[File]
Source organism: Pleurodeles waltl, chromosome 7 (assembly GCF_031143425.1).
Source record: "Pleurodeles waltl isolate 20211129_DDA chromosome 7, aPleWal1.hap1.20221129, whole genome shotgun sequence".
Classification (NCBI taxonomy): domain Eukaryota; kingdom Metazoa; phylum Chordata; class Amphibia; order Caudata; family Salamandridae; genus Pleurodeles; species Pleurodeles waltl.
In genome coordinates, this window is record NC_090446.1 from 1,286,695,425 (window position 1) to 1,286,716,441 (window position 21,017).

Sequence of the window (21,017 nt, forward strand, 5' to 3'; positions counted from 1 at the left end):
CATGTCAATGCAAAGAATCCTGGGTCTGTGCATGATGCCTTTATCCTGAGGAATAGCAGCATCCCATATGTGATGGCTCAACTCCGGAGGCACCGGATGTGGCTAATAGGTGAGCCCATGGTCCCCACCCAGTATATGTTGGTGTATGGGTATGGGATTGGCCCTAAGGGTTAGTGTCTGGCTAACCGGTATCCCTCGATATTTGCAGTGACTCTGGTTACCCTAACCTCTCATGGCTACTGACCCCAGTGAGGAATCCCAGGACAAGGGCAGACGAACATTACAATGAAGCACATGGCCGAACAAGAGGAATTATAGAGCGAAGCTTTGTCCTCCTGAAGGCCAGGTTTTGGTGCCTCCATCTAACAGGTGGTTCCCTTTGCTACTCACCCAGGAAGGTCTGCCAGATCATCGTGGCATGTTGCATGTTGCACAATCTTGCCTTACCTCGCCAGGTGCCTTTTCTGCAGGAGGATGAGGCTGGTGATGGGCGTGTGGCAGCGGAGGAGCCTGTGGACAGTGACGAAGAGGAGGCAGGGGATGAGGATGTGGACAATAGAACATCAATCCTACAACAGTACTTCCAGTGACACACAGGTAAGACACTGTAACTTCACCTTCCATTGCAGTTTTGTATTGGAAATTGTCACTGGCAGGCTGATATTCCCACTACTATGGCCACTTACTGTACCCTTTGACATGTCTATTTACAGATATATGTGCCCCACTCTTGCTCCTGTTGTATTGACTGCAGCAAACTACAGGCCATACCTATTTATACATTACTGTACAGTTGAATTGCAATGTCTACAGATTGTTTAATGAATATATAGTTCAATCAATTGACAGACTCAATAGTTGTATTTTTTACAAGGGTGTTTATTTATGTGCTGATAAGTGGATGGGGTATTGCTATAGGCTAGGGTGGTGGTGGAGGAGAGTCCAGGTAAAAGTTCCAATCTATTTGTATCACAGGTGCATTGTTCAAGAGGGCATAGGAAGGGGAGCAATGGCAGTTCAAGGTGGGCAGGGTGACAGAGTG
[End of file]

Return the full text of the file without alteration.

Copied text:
Source organism: Pleurodeles waltl, chromosome 7 (assembly GCF_031143425.1).
Source record: "Pleurodeles waltl isolate 20211129_DDA chromosome 7, aPleWal1.hap1.20221129, whole genome shotgun sequence".
Classification (NCBI taxonomy): domain Eukaryota; kingdom Metazoa; phylum Chordata; class Amphibia; order Caudata; family Salamandridae; genus Pleurodeles; species Pleurodeles waltl.
In genome coordinates, this window is record NC_090446.1 from 1,286,695,425 (window position 1) to 1,286,716,441 (window position 21,017).

Sequence of the window (21,017 nt, forward strand, 5' to 3'; positions counted from 1 at the left end):
CATGTCAATGCAAAGAATCCTGGGTCTGTGCATGATGCCTTTATCCTGAGGAATAGCAGCATCCCATATGTGATGGCTCAACTCCGGAGGCACCGGATGTGGCTAATAGGTGAGCCCATGGTCCCCACCCAGTATATGTTGGTGTATGGGTATGGGATTGGCCCTAAGGGTTAGTGTCTGGCTAACCGGTATCCCTCGATATTTGCAGTGACTCTGGTTACCCTAACCTCTCATGGCTACTGACCCCAGTGAGGAATCCCAGGACAAGGGCAGACGAACATTACAATGAAGCACATGGCCGAACAAGAGGAATTATAGAGCGAAGCTTTGTCCTCCTGAAGGCCAGGTTTTGGTGCCTCCATCTAACAGGTGGTTCCCTTTGCTACTCACCCAGGAAGGTCTGCCAGATCATCGTGGCATGTTGCATGTTGCACAATCTTGCCTTACCTCGCCAGGTGCCTTTTCTGCAGGAGGATGAGGCTGGTGATGGGCGTGTGGCAGCGGAGGAGCCTGTGGACAGTGACGAAGAGGAGGCAGGGGATGAGGATGTGGACAATAGAACATCAATCCTACAACAGTACTTCCAGTGACACACAGGTAAGACACTGTAACTTCACCTTCCATTGCAGTTTTGTATTGGAAATTGTCACTGGCAGGCTGATATTCCCACTACTATGGCCACTTACTGTACCCTTTGACATGTCTATTTACAGATATATGTGCCCCACTCTTGCTCCTGTTGTATTGACTGCAGCAAACTACAGGCCATACCTATTTATACATTACTGTACAGTTGAATTGCAATGTCTACAGATTGTTTAATGAATATATAGTTCAATCAATTGACAGACTCAATAGTTGTATTTTTTACAAGGGTGTTTATTTATGTGCTGATAAGTGGATGGGGTATTGCTATAGGCTAGGGTGGTGGTGGAGGAGAGTCCAGGTAAAAGTTCCAATCTATTTGTATCACAGGTGCATTGTTCAAGAGGGCATAGGAAGGGGAGCAATGGCAGTTCAAGGTGGGCAGGGTGACAGAGTG